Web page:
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A tale of two advisors

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Here’s one of my favorite hypothetical scenarios: Let’s imagine two professionals in the same field. We’ll call them Advisor A and Advisor B. They have the same educational background, the same training and the same resources and connections. They even have similar personalities and work ethics. But when we put them out in the field, Advisor A does better than Advisor B.

If these advisors are virtually identical in every respect, how can their results be so much different? The simplest explanation is that for each, the way his world is occurring to him is fundamentally different. Each views his work, the people he interacts with and, of course, himself through an entirely different prism.

Advisor A might see his work as being important to the people he works with—something they need in their lives. He may believe that the world is as a safe and friendly place, where what he has to offer is welcome. He may see clients and prospects as open and interested to doing what they need to do for their families. And he may see the people he works with as good people who are there to support him.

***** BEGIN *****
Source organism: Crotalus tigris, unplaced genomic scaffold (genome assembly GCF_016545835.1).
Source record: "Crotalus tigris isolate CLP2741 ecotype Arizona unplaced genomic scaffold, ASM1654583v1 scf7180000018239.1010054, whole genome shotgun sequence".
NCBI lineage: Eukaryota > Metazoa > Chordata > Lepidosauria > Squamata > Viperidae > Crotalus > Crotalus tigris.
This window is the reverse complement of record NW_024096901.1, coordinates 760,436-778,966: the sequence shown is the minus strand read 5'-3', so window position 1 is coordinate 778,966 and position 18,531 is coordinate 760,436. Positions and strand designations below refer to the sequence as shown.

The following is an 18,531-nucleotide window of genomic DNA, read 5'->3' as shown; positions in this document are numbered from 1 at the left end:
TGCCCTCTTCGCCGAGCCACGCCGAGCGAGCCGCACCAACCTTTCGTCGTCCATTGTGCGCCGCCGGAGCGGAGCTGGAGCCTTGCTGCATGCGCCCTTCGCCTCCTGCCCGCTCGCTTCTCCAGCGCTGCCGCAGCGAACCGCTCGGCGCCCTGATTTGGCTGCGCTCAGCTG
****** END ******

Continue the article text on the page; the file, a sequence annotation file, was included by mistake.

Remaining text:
Advisor B, on the other hand, may have a different view of his world. Maybe his world is a difficult, unfriendly place, where he has to struggle to succeed. Maybe he sees himself as a “salesperson,” someone who bothers his prospects when he contacts them. Perhaps he sees clients and prospects as closed, difficult and deceitful and the people he works with as making his life more difficult.

When Advisor B feels he is not succeeding, he tries to imitate Advisor A or enrolls in yet another course to learn another way to do what he already knows how to do. He experiments with the latest and most advanced strategies and language nuances and finds that none of them work.

Of course they don’t work. All this effort is like picking the apples off someone else’s tree and trying to tape them to your own, withering stump. This approach simply will not yield new ripe fruit.

If you identify with Advisor B, you should understand that it is a mistake to try to solve your work performance problems with more information. You already know enough to succeed. What you need is transformation — a change in the way your world is occurring for you. To put it another way, it’s your “inner game” that needs fixing, not your “outer game.”

Work on your worldview, change your inner game and notice the positive people and things around you. You’ll automatically change your results — guaranteed.

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Sandy Schussel is a speaker, business trainer and coach who helps sales teams develop systems to win clients. He is the author of “The High Diving Board” and “Become a Client Magnet.” For more information, go to


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